The China Edit | Tastes Shift, Topshop on ShangPin, Kering vs Alibaba

The China Edit is a weekly curation of the most important fashion business news and analysis from and about the world’s largest luxury market. | Source: ShangPin

Decline in Asian Luxury Sales Points to Maturing of Consumer Tastes in Region (South China Morning Post)
“Although it appears prestige brands are bearing the brunt of a sustained crackdown on luxury gifting on the mainland and a subsequent fall in tourist spending in Hong Kong, industry experts say that’s only part of the story. They point to a longer term trend of slowing Asian sales growth among leading brands, which suggests a shift in priorities among mainland consumers as tastes mature and a sense of ‘logo fatigue’ sets in.”

Topshop and Miss Selfridge in Online Push Into China (The Financial Times)
“Sir Philip Green’s Topshop and Miss Selfridge brands are to push into China with an agreement to launch on the fashion retail website next month. Sir Philip has long held the ambition of taking Topshop into China and already has two stores in Hong Kong.”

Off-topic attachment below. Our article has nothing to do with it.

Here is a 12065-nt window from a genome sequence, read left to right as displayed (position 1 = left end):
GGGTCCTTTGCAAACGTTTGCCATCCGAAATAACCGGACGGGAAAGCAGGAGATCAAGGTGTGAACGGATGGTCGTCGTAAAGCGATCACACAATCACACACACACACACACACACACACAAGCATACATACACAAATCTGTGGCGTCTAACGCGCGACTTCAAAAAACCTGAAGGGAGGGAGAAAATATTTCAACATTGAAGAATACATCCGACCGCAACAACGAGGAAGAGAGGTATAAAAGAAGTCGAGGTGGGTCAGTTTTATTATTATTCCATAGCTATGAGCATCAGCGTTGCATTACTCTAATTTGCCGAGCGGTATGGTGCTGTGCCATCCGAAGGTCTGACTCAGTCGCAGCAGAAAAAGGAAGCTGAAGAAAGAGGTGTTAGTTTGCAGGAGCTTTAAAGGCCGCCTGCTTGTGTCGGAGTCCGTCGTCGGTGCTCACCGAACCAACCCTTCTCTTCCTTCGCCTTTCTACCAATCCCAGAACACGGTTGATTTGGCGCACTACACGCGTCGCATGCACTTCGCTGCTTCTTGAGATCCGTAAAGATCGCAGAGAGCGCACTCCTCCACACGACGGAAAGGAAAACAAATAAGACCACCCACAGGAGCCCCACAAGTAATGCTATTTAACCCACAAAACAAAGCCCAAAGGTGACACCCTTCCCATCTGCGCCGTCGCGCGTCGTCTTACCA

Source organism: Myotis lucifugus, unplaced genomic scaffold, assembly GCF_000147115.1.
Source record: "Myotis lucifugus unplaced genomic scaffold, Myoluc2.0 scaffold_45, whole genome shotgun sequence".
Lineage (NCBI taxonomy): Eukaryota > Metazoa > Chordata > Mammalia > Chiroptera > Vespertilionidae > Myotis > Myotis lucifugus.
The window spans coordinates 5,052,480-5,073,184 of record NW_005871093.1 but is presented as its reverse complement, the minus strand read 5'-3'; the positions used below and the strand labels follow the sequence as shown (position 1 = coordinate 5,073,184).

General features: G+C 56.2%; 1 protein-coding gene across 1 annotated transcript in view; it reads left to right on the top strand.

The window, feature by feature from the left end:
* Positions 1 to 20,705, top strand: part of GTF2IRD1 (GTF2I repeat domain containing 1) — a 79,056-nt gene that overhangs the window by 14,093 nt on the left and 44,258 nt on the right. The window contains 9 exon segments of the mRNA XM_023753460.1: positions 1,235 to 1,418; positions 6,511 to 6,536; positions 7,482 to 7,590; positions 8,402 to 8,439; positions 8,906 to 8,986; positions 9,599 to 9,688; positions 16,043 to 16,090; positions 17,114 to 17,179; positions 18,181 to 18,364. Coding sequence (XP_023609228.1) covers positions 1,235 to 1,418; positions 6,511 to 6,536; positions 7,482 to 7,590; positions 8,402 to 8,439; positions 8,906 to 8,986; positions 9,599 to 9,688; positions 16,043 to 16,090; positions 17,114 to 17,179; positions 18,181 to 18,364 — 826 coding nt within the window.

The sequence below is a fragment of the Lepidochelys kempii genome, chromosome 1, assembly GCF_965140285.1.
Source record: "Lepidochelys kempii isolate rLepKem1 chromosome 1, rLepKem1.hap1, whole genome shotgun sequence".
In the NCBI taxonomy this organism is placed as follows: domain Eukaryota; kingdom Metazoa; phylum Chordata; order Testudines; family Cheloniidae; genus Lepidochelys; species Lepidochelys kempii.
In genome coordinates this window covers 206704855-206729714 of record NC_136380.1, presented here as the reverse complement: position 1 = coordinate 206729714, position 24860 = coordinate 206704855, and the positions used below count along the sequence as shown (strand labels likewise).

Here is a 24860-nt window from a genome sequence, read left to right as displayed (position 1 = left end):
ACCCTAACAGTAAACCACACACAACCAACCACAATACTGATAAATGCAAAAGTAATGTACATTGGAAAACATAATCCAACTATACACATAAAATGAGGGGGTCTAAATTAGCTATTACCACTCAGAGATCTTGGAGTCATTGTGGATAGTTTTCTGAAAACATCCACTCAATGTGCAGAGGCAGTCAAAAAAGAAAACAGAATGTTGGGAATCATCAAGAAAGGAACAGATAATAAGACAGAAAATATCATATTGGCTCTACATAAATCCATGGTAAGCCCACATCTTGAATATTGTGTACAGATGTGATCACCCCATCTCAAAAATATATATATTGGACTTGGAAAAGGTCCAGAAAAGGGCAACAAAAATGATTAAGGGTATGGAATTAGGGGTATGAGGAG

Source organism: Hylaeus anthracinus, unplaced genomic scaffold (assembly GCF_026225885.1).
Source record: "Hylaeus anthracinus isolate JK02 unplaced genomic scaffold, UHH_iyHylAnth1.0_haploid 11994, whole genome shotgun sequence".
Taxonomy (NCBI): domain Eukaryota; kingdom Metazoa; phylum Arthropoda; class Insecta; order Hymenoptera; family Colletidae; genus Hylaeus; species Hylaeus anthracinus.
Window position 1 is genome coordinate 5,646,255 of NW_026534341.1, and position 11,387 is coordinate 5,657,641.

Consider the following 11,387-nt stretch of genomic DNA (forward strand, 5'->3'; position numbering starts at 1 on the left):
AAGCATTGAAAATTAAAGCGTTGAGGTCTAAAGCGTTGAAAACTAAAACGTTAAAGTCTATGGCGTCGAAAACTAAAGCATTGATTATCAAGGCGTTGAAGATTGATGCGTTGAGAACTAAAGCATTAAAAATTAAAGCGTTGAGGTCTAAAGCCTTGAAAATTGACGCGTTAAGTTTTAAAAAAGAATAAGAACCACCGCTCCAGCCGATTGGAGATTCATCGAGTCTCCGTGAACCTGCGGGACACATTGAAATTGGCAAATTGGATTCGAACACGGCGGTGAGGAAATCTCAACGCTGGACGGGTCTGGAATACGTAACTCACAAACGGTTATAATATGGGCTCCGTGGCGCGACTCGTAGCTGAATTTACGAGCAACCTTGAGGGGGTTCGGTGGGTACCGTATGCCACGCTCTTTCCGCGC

Alibaba Cooperates With Kering After Fakes Suit Withdrawn (Bloomberg)
“Alibaba Group Holding Ltd., China’s biggest e-commerce company, is cooperating with Kering SA to stem the sale of fake products after the maker of Gucci withdrew a lawsuit that alleged Alibaba participated in violating trademarks.”

Why Ebay Tells Manufacturers in China What You’re Searching For (The Atlantic)
“For eBay, sharing people’s search terms with manufacturers is revolutionizing the way it does business. Exporters in China have found a huge opportunity to cater to U.S. buyers on the site, especially those shopping for clothing and accessories, cell phones, jewelry, computers, and other consumer electronics, according to data from eBay that outlines sales revenue among Chinese exporters who used the site last year.”

Shanghai’s Fashion Future (The Telegraph Luxury)
“Increasing numbers of Chinese students are coming to London to study fashion. Cheryl Leung visited three Central Saint Martins graduates who have returned to China and are reinventing Shanghai as the Paris of the East.”